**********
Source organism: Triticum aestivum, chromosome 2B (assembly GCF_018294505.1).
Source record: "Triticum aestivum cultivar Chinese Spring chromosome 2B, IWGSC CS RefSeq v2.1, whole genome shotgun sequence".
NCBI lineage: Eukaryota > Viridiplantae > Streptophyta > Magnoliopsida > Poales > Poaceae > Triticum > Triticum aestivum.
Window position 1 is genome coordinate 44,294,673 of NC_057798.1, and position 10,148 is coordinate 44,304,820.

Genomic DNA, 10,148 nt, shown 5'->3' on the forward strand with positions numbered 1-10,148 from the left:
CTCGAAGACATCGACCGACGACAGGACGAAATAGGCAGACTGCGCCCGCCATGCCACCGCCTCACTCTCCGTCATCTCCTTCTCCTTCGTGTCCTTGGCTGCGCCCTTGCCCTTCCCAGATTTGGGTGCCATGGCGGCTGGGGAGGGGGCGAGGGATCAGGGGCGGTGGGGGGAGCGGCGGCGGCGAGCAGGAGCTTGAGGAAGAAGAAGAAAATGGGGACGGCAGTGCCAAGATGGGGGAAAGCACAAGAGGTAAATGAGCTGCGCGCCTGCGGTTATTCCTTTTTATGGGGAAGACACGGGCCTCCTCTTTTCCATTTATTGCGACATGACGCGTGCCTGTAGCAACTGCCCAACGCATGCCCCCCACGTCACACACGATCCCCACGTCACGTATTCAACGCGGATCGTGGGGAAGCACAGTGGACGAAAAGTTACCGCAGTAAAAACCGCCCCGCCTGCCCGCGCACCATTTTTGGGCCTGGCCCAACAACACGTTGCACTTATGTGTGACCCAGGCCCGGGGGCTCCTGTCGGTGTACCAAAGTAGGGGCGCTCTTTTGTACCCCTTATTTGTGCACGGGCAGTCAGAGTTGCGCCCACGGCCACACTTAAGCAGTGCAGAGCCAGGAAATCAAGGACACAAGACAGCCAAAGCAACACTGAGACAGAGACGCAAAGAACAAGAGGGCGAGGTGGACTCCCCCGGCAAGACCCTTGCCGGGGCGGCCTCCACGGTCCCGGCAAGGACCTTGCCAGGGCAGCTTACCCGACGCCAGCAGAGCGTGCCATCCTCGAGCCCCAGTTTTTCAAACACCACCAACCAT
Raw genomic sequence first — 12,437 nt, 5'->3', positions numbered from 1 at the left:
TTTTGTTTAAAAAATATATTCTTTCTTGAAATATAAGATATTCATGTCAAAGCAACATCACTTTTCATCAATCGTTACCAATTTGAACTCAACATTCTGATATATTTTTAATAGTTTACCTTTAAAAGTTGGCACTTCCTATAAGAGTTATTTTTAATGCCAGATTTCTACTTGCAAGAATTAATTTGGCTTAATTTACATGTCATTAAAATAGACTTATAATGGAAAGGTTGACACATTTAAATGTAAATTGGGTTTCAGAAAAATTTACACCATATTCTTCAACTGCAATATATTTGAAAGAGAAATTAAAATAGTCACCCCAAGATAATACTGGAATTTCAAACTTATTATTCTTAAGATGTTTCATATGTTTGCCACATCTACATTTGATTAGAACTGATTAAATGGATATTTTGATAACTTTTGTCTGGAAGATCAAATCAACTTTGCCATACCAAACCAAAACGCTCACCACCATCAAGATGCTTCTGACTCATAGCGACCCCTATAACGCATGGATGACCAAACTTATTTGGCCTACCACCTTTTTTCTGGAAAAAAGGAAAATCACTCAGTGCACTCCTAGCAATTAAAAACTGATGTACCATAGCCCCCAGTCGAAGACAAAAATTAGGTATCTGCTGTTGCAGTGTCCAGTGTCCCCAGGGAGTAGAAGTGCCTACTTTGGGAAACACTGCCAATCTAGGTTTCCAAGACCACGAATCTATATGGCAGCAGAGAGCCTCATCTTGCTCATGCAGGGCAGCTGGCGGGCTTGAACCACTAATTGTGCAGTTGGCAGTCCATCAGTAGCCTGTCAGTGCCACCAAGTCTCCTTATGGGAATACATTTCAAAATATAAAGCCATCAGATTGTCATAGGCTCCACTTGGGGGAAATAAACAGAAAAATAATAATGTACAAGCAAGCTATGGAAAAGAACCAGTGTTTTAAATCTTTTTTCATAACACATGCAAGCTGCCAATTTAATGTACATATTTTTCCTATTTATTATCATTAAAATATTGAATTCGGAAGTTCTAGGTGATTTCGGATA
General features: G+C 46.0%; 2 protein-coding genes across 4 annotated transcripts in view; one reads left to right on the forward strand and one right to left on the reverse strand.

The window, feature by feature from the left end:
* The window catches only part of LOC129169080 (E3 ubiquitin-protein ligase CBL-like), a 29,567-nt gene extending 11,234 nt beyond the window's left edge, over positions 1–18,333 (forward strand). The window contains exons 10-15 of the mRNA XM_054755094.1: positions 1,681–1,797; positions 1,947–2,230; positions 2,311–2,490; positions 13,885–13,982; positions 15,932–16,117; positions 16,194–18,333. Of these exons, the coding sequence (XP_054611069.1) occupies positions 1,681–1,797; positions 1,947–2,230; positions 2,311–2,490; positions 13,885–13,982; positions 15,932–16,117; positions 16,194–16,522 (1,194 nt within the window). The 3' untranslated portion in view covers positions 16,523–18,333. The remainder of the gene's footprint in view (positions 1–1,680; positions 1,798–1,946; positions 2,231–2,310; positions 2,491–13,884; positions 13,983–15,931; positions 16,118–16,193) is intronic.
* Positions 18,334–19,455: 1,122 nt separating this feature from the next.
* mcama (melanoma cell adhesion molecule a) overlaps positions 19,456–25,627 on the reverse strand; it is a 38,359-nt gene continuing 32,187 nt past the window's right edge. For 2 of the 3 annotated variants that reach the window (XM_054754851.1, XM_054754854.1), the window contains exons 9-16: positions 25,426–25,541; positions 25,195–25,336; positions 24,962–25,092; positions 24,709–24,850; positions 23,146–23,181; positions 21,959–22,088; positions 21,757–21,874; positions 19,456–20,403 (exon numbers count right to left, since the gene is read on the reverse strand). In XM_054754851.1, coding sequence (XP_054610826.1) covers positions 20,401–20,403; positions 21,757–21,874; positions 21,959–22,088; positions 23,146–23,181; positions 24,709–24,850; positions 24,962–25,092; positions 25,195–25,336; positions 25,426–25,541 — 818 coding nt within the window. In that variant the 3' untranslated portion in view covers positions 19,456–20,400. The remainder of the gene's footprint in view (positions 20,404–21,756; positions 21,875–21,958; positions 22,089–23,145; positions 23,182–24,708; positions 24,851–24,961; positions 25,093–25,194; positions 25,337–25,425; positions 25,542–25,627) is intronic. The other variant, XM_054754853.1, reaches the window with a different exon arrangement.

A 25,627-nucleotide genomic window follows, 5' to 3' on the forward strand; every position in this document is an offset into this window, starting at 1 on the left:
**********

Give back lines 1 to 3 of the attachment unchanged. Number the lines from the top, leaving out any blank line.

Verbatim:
Source organism: Triticum aestivum, chromosome 2B (assembly GCF_018294505.1).
Source record: "Triticum aestivum cultivar Chinese Spring chromosome 2B, IWGSC CS RefSeq v2.1, whole genome shotgun sequence".
NCBI lineage: Eukaryota > Viridiplantae > Streptophyta > Magnoliopsida > Poales > Poaceae > Triticum > Triticum aestivum.